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Exercise-mediated wall shear stress increases mitochondrial biogenesis in vascular endothelium.

Kim B, Lee H, Kawata K, Park JY - PLoS ONE (2014)

Bottom Line: In this study, we sought to investigate the effect of fluid shear stress on mitochondrial biogenesis and mitochondrial respiratory function in endothelial cells (ECs) using in vitro and in vivo complementary studies.Also, shear-exposed cells showed diminished glycolysis and decreased mitochondrial membrane potential (ΔΨm).Our findings may suggest a novel mitochondrial pathway by which a chronic exercise may be beneficial for vascular function.

View Article: PubMed Central - PubMed

Affiliation: Department of Kinesiology, Temple University, Philadelphia, Pennsylvania, United States of America; Cardiovascular Research Center, Temple University, Philadelphia, Pennsylvania, United States of America.

ABSTRACT

Objective: Enhancing structural and functional integrity of mitochondria is an emerging therapeutic option against endothelial dysfunction. In this study, we sought to investigate the effect of fluid shear stress on mitochondrial biogenesis and mitochondrial respiratory function in endothelial cells (ECs) using in vitro and in vivo complementary studies.

Methods and results: Human aortic- or umbilical vein-derived ECs were exposed to laminar shear stress (20 dyne/cm2) for various durations using a cone-and-plate shear apparatus. We observed significant increases in the expression of key genes related to mitochondrial biogenesis and mitochondrial quality control as well as mtDNA content and mitochondrial mass under the shear stress conditions. Mitochondrial respiratory function was enhanced when cells were intermittently exposed to laminar shear stress for 72 hrs. Also, shear-exposed cells showed diminished glycolysis and decreased mitochondrial membrane potential (ΔΨm). Likewise, in in vivo experiments, mice that were subjected to a voluntary wheel running exercise for 5 weeks showed significantly higher mitochondrial content determined by en face staining in the conduit (greater and lesser curvature of the aortic arch and thoracic aorta) and muscle feed (femoral artery) arteries compared to the sedentary control mice. Interestingly, however, the mitochondrial biogenesis was not observed in the mesenteric artery. This region-specific adaptation is likely due to the differential blood flow redistribution during exercise in the different vessel beds.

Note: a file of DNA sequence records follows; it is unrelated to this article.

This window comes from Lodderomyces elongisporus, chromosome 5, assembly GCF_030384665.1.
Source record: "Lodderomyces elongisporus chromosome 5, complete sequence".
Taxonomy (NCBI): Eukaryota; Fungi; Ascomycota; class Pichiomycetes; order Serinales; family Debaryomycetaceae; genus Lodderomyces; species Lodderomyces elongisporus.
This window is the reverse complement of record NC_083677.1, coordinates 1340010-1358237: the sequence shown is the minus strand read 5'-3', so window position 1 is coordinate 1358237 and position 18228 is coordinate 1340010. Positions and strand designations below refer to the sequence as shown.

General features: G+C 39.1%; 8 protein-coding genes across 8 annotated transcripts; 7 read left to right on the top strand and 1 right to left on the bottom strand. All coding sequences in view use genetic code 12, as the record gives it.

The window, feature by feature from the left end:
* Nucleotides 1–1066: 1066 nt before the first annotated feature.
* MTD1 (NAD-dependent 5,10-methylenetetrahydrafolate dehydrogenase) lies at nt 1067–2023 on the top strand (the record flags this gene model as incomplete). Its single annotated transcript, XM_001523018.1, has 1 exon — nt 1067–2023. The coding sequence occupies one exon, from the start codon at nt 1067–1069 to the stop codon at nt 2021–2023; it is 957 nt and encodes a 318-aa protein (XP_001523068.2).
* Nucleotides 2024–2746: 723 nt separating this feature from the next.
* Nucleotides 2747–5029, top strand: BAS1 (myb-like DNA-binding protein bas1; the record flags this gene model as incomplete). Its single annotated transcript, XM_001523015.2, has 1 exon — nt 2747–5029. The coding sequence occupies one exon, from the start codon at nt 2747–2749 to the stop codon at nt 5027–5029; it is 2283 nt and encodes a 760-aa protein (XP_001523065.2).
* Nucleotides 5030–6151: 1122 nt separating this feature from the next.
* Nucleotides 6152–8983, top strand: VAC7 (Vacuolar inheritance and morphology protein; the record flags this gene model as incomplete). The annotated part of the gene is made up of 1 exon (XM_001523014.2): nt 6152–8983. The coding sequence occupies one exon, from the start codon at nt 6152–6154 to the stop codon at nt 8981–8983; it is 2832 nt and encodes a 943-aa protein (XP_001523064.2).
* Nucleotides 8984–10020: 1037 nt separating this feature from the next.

Conclusion: Taken together, our findings suggest that exercise enhances mitochondrial biogenesis in vascular endothelium through a shear stress-dependent mechanism. Our findings may suggest a novel mitochondrial pathway by which a chronic exercise may be beneficial for vascular function.

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Related in: MedlinePlus

Increased mitochondrial biogenesis markers by LSS in HAECs.(a) An overview of LSS protocol used. HAECs were exposed to exercise-mimicking LSS at 20 dyne/cm2 for 48 hrs, and then, recovery (Rec) LSS at 5 dyne/cm2 was followed for another 24 hrs. (b) Effect of LSS on the mRNA and protein expression of mitochondrial biogenesis markers. mRNA expression of NRF-1, SCO1, SCO2, TFAM, and COX IV were assessed by real-time PCR and protein contents of PGC-1α, VDAC, and p53R2 were analyzed by western blot. (c) Effect of LSS on the mRNA expression of mitochondrial dynamics markers. mRNA expression of Mfn1, Mfn2, OPA1, Fis1, and Drp1 were assessed by real-time PCR. (d) Effect of LSS on mtDNA contents. Relative mtDNA contents are expressed as a ratio of COX I and II to 18s rRNA. (e) Effect of LSS on mitochondrial mass. Mitochondria were labeled with MitoTracker Green in live HAECs. Representative fluorescence micrographs under STT (left panel) and after 48 hrs of LSS at 20 dyne/cm2 (right panel) are shown. Bar  = 50 µm. The MitoTracker Green fluorescence intensities were analyzed using the Image J (NIH) software. All densitometry analyses values are shown as mean ± SE; * P<0.05 vs. STT; ** P<0.01 vs. STT.
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pone-0111409-g001: Increased mitochondrial biogenesis markers by LSS in HAECs.(a) An overview of LSS protocol used. HAECs were exposed to exercise-mimicking LSS at 20 dyne/cm2 for 48 hrs, and then, recovery (Rec) LSS at 5 dyne/cm2 was followed for another 24 hrs. (b) Effect of LSS on the mRNA and protein expression of mitochondrial biogenesis markers. mRNA expression of NRF-1, SCO1, SCO2, TFAM, and COX IV were assessed by real-time PCR and protein contents of PGC-1α, VDAC, and p53R2 were analyzed by western blot. (c) Effect of LSS on the mRNA expression of mitochondrial dynamics markers. mRNA expression of Mfn1, Mfn2, OPA1, Fis1, and Drp1 were assessed by real-time PCR. (d) Effect of LSS on mtDNA contents. Relative mtDNA contents are expressed as a ratio of COX I and II to 18s rRNA. (e) Effect of LSS on mitochondrial mass. Mitochondria were labeled with MitoTracker Green in live HAECs. Representative fluorescence micrographs under STT (left panel) and after 48 hrs of LSS at 20 dyne/cm2 (right panel) are shown. Bar  = 50 µm. The MitoTracker Green fluorescence intensities were analyzed using the Image J (NIH) software. All densitometry analyses values are shown as mean ± SE; * P<0.05 vs. STT; ** P<0.01 vs. STT.

Mentions: Human aortic ECs (HAECs) and human umbilical vein ECs (HUVECs) (Lonza) were cultured in EGM-2 and M199 medium supplemented with 20% fetal bovine serum and endothelial cell growth supplement, respectively. Cells were exposed to the arterial levels of LSS for various time points by using a cone-and-plate shear system once they reach at 100% confluency. Overview of the LSS protocol is outlined in figure 1A. All experiments with HAECs and HUVECs were conducted between the 3–7 passages.